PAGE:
This article was published on 13 February, 2018
Toiling as a landscaper in searing summer conditions for five days a week would be enough work for any normal person.
However, Carlton midfielder Natalie Plane finds herself putting down the tools at the end of each day to head to multiple training sessions as she juggles a cricket and football career.
Currently working as a full-time, second-year apprentice, Plane doesn’t let the demands of her sporting ambitions get in the way of her work away from the field.
“I enjoy being outdoors and landscaping was always one of the jobs I grew up wanting to do,” Plane told AFLPlayers.com.au.
“It’s pretty cool to learn how to build decks, pave and be outside all day. Landscaping is physical work, so I wouldn’t go and lift something extremely heavy that I know I’d hurt myself lifting. I take care so I know that it won’t affect my sport.”
Plane found her love for football after watching one of the many women’s AFL exhibition games that preluded the AFLW competition.
“I was playing soccer at the time when I saw one of the Melbourne and Western Bulldogs exhibition games on TV,” Plane said.
“After watching it, I said maybe I’ll give football a shot because it looks really cool. I went down to Seaford to train with the Women’s VFL team and after one training session I knew that I had to play football.”
When she’s not pulling on the boots for Carlton, Plane is also a regular fixture in the Melbourne Renegades WBBL team.
Even though the intricacies between football and cricket are vastly different, Plane believes that both sports are very similar in how they develop their training programs.
“I don’t think one’s harder than the other. Football and cricket are pretty similar in the fact that you have to get to training earlier if you want to work on improving your game and that there’s also a lot of emphasis on recovery and injury prevention.”
Apart from the structural setup and rehabilitation programs, football differs through the increased focus on physical contact and increasing fitness levels during training.
“Apart from the skills we practise, one of the differences between football and cricket is that we get more rest in between drills. For football training, you have to do a lot more running and it’s a lot more physical on the body,” Plane said.
One of the factors that has helped the 21-year-old continue her hectic work and sporting schedule is the collaboration between Carlton and Renegades fitness staff, who regularly meet to ensure there is an even spread of training between the two sports.
And that collaborative approach ultimately helps Plane manage herself.
“I had both the strength and conditioning coaches from cricket and footy meet up together to make sure that I wasn’t overloading. I was still keeping up all my skill work without thrashing my body and exhausting myself out. They want the best from you, so they don’t really want to run you into the ground.”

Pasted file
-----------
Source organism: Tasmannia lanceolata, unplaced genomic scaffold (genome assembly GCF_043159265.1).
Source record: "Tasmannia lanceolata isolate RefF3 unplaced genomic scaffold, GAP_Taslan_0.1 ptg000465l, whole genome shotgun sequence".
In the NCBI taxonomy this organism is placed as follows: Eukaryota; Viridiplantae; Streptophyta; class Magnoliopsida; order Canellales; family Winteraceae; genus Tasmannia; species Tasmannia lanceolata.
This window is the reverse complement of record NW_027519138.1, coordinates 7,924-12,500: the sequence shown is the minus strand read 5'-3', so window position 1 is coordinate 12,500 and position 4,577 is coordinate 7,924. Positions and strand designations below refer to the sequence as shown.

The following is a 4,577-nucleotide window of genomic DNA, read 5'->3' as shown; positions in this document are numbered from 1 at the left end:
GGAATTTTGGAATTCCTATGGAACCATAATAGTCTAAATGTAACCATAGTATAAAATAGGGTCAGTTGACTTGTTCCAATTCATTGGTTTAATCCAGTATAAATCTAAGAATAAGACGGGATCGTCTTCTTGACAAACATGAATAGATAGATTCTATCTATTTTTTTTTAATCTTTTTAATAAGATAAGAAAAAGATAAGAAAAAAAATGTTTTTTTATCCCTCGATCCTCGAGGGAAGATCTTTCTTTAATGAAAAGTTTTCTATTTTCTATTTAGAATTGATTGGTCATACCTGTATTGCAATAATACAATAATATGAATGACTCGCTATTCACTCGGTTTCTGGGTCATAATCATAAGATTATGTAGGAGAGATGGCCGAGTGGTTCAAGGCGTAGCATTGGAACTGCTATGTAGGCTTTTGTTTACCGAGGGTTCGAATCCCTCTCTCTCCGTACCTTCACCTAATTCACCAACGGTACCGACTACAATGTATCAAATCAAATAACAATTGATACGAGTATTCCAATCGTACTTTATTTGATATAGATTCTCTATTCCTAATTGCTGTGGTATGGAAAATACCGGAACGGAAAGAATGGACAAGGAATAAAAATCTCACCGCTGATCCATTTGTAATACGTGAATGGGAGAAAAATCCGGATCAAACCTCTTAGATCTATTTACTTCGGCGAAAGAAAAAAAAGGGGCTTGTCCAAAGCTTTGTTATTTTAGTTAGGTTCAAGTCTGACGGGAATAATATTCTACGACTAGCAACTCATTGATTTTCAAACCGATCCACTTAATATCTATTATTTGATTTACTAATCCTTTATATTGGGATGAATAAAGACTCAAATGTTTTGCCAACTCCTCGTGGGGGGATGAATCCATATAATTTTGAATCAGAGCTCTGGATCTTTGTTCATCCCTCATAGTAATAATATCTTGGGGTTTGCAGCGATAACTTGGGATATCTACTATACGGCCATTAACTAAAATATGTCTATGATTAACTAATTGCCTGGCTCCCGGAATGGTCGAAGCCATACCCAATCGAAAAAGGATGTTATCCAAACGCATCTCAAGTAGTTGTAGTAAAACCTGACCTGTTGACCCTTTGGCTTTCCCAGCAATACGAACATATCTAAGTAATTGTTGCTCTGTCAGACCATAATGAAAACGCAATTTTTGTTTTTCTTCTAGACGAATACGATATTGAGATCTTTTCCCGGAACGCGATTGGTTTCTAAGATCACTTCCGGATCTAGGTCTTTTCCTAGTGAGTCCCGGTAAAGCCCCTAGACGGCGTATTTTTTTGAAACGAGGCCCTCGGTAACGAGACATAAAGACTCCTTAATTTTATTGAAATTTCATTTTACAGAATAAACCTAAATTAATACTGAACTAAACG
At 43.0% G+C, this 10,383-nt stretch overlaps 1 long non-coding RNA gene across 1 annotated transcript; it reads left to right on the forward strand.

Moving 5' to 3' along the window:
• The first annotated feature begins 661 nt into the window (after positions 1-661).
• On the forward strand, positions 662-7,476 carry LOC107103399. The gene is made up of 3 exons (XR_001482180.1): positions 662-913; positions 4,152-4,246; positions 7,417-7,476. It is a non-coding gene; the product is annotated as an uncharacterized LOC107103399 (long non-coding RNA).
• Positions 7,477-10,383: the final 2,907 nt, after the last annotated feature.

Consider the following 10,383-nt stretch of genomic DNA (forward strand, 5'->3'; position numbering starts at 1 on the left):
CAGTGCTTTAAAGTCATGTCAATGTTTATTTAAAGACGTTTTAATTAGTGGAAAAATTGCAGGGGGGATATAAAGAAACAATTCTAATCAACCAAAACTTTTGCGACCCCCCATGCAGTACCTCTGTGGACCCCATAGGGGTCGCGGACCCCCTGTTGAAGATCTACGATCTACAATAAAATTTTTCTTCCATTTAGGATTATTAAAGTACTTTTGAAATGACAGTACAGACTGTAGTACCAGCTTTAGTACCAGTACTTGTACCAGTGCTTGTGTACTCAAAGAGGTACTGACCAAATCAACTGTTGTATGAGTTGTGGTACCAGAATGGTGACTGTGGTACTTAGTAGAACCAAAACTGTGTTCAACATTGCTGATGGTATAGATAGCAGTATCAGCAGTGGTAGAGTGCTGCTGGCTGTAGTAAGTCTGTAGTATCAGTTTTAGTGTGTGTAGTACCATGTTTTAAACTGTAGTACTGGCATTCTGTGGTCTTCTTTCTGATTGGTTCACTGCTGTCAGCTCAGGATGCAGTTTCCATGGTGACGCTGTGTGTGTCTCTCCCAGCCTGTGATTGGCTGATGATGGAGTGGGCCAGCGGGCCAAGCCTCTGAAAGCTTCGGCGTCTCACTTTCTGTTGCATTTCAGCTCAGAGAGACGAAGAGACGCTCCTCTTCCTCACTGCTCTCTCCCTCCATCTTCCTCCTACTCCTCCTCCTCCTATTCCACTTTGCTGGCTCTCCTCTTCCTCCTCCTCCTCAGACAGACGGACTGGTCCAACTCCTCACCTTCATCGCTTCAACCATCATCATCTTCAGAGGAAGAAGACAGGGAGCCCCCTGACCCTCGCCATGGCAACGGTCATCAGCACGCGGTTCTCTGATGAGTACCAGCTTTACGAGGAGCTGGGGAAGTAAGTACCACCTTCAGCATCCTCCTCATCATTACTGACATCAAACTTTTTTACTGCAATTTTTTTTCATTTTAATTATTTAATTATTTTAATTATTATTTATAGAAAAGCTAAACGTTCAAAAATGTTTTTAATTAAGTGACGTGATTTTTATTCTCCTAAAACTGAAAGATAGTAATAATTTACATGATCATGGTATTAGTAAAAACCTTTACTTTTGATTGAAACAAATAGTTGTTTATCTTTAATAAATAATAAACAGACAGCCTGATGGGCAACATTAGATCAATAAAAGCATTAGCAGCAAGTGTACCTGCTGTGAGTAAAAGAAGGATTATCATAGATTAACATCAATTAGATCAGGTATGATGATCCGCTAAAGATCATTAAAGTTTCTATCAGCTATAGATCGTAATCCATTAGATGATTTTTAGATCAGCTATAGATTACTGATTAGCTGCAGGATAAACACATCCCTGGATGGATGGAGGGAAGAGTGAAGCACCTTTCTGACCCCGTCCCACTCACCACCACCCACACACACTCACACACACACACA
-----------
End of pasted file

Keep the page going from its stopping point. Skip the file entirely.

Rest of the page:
Delving into her personal life, Plane is a proud indigenous woman from Victoria.
One of the driving inspirations to be a sportswoman came from Indigenous and Australian sporting hero, Cathy Freeman.
Although being only four at the time, Plane says revisiting Freeman’s heroic efforts at the 2000 Sydney Olympics at a later age helped her understand what impact a successful Indigenous athlete could have on fellow Indigenous people.
“Growing up, I always looked up to Cathy Freeman and I was in awe of her,” Plane explained.
“When she ran the 400 and won it, back then I couldn’t really understand it but reflecting back on it now, I can see how powerful that moment was on me. Being an Indigenous person and having been lucky enough to play sport at a professional level, I hope that I can have an impact like Cathy Freeman did on me. That would be the ultimate goal in my life.”
Drawing on her desire to be a role model, Plane undertook a leadership opportunity at the 2017 National Diversity championships in Byron bay last year, which saw her coach the under-19s girls Indigenous kick start team.
Having the ability to coach and have a positive effect on Indigenous children has inspired Pain to gain further roles of the same calibre.
“Some of the girls in my team came up to me and said I had an impact on their life or they were grateful that they met me,” Plane added.
“I feel that I was lucky that they gave me more than what I gave them. I’d love any opportunity that I get where I can impact on not only Indigenous kids but non-Indigenous kids as well.”
As she focuses on her second AFLW season, Plane only has redemption on her mind.
After injuring her ankle in the first 22 minutes of the AFLW’s inaugural game last year, Plane is raring at the chance to prove her worth as a footballer.
“It was shattering hurting myself in round one last year,” Plane said.
“At the time I thought that I had just rolled it and it would be fine. When I found out that I had obviously done something a bit more serious, it was shattering. I had to have two surgeries on my ankle and it took six months to get back into reasonable shape.
“This year, I’m hungry.”
The ‘Triple Threat’ series is an initiative of the partnership between the AFL Players’ Association and La Trobe University. Stay tuned as La Trobe sports journalism students help tell the stories of some of the game’s most talented athletes.